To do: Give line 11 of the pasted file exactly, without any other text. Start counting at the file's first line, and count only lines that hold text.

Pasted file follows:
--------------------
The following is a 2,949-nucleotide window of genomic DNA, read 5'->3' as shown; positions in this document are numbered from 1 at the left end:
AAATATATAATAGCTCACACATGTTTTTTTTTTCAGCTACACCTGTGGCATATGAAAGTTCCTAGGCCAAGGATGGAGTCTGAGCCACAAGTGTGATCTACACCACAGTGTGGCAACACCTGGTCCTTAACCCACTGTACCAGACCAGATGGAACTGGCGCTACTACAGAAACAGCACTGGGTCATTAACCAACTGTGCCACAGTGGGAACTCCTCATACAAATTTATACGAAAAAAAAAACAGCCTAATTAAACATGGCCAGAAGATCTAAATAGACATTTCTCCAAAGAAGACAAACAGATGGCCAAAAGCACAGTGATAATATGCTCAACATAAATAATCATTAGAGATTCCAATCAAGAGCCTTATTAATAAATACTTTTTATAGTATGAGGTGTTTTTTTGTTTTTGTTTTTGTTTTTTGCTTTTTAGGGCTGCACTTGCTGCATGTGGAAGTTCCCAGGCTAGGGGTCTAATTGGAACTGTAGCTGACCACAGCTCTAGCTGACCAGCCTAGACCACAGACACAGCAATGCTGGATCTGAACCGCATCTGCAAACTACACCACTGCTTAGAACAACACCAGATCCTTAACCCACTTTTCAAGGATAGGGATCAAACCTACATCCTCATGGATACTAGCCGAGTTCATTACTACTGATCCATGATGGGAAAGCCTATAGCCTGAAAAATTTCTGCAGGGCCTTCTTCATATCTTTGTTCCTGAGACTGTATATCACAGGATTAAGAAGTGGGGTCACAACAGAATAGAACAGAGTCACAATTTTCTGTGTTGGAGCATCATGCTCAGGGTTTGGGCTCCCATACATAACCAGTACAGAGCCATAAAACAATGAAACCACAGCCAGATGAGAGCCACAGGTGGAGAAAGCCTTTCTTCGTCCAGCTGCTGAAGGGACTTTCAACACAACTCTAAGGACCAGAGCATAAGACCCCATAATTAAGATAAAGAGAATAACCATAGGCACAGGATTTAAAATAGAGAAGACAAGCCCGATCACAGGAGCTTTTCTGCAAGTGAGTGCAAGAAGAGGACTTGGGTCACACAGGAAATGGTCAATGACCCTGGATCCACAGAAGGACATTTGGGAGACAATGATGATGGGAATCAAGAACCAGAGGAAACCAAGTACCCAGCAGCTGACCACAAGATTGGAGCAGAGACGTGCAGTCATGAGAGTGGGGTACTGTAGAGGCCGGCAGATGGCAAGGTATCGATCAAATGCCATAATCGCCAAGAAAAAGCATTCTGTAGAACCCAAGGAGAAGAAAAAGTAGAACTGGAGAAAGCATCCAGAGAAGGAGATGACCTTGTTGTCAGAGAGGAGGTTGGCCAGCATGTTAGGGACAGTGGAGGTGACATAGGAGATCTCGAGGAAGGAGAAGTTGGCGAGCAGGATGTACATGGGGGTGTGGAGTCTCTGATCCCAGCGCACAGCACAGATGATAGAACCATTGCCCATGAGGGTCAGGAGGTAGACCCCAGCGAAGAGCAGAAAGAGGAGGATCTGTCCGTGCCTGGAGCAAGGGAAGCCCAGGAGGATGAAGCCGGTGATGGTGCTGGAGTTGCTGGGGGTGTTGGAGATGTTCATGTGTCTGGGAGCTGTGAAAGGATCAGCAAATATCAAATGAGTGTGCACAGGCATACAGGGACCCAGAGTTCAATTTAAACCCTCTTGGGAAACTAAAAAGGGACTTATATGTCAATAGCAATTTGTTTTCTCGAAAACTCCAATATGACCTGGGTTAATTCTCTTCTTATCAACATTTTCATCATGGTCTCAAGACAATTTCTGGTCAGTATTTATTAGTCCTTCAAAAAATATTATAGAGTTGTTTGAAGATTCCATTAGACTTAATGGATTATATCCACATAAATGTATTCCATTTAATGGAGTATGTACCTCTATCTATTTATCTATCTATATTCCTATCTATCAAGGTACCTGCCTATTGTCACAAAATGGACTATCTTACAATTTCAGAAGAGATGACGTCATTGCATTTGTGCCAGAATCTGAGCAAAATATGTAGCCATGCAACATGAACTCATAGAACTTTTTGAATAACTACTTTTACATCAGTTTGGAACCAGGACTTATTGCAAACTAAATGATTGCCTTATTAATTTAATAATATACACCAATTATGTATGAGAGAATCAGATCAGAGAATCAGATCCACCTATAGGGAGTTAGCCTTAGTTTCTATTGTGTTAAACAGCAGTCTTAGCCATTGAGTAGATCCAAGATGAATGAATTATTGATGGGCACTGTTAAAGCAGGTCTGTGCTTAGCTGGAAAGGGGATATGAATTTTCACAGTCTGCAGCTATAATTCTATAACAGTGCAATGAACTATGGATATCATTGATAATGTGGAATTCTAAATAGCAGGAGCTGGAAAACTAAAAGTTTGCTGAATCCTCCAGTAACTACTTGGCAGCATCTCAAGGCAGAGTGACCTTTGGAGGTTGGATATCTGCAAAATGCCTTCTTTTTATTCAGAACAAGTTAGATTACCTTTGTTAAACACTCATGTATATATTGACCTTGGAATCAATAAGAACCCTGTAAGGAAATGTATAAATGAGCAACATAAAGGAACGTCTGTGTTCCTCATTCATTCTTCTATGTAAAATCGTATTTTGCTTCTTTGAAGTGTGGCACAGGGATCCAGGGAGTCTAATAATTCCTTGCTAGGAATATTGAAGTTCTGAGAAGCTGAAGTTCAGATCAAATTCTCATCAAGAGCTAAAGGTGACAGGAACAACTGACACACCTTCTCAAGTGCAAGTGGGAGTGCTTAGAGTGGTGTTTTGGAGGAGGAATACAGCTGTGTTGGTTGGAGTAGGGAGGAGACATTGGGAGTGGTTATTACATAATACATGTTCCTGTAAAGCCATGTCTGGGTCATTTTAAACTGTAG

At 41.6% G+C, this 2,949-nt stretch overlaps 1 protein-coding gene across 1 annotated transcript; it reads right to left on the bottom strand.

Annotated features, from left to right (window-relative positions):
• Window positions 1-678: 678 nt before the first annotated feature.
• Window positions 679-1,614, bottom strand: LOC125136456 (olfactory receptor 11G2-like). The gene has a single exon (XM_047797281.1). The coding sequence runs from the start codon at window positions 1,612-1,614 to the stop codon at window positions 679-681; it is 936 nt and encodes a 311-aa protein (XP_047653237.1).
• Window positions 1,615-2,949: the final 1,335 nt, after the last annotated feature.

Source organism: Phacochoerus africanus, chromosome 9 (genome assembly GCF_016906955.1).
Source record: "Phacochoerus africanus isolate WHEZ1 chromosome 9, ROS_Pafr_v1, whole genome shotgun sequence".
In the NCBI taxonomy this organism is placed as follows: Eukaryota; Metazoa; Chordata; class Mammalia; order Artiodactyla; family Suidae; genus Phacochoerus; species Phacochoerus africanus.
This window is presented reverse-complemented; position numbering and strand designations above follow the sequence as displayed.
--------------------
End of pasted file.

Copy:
This window is presented reverse-complemented; position numbering and strand designations above follow the sequence as displayed.